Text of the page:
When Julian Robertson questioned the prices being paid for shares in new internet companies in 1999, his hedge fund investors didn’t want to listen to him.
So, after he was yelled at for 15 minutes at an annual shareholder meeting at the Plaza Hotel in New York City in October 1999, he started to close his business.
Julian Robertson Jr. A Pioneer In Hedge Funds Demise At 90
Robertson reportedly wrote to his investors in March 2000, “There is no point in putting our investors at risk in a market I don’t understand.” “After giving it a lot of thought, I’ve decided to give all of our investors back their money, putting an end to the Tiger funds.”
The tech market began to fall apart in April 2000. Robertson just died at age 90 from heart problems, but until he was 67, he was in charge of Tiger Management, one of the best-known funds in the 70-year-old hedge fund industry. His good timing only added to his legend.
One doesn’t have to look very far to see how much of an impact he had. Tiger Management is said to have had average annual gains of more than 25% in the 20 years it was open, and many of the investment managers who learned their trade as part of Robertson’s 200-person team are now famous. People who worked with Robertson run many hedge funds.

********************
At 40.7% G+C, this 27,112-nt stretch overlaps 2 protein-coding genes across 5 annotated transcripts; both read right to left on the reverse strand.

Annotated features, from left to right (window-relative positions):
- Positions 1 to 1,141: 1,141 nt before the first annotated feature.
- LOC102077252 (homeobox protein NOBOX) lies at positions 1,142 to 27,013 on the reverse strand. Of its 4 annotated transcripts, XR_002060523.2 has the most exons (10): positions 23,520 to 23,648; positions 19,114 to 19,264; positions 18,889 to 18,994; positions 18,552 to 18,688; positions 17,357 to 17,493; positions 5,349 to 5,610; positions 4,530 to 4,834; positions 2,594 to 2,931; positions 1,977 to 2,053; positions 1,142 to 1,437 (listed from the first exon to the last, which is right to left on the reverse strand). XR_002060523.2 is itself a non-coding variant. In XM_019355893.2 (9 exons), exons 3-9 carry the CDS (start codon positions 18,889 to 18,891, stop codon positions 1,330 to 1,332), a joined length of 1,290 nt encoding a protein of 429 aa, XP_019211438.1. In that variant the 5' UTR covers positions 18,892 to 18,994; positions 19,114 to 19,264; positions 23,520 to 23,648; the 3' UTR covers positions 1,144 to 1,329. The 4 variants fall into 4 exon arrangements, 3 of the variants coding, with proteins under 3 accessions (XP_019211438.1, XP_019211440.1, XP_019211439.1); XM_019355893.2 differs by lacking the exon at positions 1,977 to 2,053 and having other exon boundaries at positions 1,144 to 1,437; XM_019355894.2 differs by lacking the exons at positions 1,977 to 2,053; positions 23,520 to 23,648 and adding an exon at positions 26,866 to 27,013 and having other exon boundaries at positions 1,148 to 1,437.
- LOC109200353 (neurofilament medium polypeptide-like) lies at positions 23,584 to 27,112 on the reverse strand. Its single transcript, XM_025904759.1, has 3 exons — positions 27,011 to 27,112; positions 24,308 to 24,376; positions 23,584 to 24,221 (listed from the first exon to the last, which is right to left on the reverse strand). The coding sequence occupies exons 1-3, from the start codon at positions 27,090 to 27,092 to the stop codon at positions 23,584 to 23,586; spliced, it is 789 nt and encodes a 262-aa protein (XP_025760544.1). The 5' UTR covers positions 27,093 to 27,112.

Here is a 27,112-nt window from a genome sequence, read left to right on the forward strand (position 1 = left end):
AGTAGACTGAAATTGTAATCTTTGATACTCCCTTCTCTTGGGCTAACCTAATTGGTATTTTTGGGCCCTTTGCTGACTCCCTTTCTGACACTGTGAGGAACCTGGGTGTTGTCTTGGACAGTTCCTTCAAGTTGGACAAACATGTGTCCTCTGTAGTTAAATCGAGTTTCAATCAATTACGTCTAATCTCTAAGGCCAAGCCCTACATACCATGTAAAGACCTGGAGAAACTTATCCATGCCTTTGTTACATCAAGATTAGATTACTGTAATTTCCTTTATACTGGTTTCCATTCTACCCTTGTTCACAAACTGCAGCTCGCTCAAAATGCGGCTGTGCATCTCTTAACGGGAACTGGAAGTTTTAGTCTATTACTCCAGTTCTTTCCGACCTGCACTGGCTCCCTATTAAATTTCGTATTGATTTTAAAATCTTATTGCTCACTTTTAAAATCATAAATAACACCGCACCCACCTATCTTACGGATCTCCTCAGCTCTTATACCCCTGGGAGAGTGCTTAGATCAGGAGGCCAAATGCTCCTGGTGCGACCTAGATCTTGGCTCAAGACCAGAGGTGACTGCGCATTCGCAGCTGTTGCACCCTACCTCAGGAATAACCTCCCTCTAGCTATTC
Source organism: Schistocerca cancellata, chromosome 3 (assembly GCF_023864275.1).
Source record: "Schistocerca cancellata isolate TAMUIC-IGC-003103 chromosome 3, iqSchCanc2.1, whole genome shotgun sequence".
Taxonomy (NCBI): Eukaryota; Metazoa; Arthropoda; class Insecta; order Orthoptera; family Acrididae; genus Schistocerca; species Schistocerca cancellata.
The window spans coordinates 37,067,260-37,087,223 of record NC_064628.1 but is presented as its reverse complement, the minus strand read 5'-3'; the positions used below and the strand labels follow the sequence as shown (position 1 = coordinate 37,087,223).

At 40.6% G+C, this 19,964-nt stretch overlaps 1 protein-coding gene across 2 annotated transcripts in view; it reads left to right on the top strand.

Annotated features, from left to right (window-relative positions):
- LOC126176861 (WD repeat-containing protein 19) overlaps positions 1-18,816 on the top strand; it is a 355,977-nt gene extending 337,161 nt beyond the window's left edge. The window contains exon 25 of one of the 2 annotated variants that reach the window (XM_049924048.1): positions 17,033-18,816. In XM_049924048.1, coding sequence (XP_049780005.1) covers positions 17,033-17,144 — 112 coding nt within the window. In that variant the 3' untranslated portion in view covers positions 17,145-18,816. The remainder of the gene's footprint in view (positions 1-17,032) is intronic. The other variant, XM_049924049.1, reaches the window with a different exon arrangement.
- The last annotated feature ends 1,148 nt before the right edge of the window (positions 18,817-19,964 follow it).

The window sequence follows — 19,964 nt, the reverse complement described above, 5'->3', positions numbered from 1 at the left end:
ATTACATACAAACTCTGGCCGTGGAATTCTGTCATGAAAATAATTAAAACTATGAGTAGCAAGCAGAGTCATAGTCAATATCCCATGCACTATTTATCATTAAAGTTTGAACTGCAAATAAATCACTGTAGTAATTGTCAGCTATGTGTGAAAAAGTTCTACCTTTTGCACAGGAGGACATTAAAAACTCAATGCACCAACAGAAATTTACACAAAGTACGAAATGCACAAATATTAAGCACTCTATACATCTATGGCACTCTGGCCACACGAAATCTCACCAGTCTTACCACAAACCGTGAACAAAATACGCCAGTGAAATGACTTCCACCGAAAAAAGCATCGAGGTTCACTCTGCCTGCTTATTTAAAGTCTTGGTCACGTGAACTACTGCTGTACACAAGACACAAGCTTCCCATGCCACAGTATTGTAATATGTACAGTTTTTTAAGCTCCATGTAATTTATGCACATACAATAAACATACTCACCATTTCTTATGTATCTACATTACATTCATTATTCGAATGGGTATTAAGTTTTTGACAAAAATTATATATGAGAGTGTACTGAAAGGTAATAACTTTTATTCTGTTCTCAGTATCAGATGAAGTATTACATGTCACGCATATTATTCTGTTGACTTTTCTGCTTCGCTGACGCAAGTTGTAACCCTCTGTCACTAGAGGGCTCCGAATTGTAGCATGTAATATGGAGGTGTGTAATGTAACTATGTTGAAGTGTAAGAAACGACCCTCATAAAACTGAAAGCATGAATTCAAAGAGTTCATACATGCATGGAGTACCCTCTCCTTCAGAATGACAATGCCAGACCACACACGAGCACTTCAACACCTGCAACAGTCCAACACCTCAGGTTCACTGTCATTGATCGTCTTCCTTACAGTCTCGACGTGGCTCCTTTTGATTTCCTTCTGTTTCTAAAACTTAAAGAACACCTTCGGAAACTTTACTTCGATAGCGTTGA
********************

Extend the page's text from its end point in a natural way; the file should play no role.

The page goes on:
They are known as “Tiger Cubs,” and some of them are Tiger Global, Lone Pine, Coatue Management, Viking Global, D1 Capital, and Pantera Capital.
Last year, Daniel Strachman, who wrote Julian Robertson: A Tiger in the Land of Bulls and Bears, told the Financial Times, “In a weird way, Julian Robertson touches trillions of dollars of assets under management because so many people worked for him directly or indirectly.”
Not surprisingly, Robertson’s mentees have nothing but good things to say about him as an investor and a good person. In 2017, Robertson signed the Giving Pledge, which asks people to give away at least half of their wealth.
This is in addition to Robertson’s own family foundation and the Tiger Foundation, which says it has given more than $250 million to organizations in New York City that are trying to break the cycle of poverty.
Philippe Laffont, the founder of Coatue, is one of these grateful protégés. He worked for Robertson for three years before going out on his own in 1999 with reportedly $45 million. Unlike Robertson, Laffont liked tech companies. (The next year, when the economy went down, Laffont lost money, but he got through it.)
In a statement, Laffont said, “Julian was a legendary investor and a generous mentor.” “He did so much good in the world, and he did it most of the time when no one was watching.
Without him here, we all feel more alone. He leaves behind a beautiful example that many of us will try to follow. I feel very lucky to have had him as a friend and a teacher in my life.”
Chase Coleman is another well-known person who learned from Robertson. He worked as an investment analyst at Tiger Management for almost four years before the hedge fund closed.
Coleman started Tiger Global Management the next year, in 2001. He also gives Robertson a lot of credit for his successful career.